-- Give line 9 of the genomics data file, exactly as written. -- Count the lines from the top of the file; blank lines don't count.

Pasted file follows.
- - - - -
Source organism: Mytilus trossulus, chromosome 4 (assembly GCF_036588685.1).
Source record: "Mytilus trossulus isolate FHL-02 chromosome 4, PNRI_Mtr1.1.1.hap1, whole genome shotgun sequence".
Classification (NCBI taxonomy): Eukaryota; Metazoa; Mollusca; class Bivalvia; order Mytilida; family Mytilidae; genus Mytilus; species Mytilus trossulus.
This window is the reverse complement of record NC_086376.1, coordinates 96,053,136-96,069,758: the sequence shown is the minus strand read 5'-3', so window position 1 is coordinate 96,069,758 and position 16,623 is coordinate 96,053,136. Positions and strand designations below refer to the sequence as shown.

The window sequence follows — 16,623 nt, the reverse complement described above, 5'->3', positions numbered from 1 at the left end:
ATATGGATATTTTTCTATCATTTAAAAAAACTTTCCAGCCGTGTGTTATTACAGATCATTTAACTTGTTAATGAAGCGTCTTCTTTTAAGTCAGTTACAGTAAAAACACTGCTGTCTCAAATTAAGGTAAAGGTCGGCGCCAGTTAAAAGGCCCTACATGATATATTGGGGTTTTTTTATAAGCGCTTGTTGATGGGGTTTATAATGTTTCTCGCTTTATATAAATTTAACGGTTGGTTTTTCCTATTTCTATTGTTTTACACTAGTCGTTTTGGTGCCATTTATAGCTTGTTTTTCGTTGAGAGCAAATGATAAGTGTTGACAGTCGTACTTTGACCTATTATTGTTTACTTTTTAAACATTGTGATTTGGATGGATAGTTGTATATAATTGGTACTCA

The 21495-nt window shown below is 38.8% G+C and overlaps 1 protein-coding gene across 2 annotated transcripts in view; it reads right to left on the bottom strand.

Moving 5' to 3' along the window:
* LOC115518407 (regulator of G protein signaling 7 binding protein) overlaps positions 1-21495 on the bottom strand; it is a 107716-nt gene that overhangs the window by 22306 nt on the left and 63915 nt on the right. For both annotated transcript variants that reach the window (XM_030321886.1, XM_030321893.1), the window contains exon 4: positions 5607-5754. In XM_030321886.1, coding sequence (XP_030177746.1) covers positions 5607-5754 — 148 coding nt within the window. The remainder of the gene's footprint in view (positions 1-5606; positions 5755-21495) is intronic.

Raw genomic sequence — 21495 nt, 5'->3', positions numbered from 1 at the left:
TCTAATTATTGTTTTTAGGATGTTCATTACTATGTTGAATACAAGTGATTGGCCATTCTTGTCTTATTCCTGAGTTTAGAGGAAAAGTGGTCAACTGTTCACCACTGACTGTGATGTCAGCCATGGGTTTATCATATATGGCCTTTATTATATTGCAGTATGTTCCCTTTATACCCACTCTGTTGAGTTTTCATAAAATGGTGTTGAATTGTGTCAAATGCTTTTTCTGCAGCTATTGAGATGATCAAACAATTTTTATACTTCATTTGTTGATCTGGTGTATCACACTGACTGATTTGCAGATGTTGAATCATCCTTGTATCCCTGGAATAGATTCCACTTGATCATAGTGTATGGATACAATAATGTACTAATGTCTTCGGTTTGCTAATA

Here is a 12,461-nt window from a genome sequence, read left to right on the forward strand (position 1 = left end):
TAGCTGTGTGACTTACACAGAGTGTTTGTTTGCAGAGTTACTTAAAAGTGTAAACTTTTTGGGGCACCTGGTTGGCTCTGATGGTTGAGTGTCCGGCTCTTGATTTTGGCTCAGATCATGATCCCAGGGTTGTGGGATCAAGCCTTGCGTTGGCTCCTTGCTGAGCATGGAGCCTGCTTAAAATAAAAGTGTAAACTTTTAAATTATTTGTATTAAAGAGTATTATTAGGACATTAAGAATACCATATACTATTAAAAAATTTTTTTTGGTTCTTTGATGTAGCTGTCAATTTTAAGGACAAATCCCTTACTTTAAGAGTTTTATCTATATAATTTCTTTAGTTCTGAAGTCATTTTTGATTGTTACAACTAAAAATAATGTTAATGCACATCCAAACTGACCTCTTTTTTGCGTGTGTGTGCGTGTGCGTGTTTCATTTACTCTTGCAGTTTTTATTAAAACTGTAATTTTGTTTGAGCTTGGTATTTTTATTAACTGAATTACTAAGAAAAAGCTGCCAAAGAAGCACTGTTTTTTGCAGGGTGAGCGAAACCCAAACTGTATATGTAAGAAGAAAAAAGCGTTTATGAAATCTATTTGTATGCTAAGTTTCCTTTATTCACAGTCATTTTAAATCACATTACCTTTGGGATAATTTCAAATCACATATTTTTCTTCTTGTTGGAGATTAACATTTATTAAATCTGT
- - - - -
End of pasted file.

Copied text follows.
* LOC115518407 (regulator of G protein signaling 7 binding protein) overlaps positions 1-21495 on the bottom strand; it is a 107716-nt gene that overhangs the window by 22306 nt on the left and 63915 nt on the right. For both annotated transcript variants that reach the window (XM_030321886.1, XM_030321893.1), the window contains exon 4: positions 5607-5754. In XM_030321886.1, coding sequence (XP_030177746.1) covers positions 5607-5754 — 148 coding nt within the window. The remainder of the gene's footprint in view (positions 1-5606; positions 5755-21495) is intronic.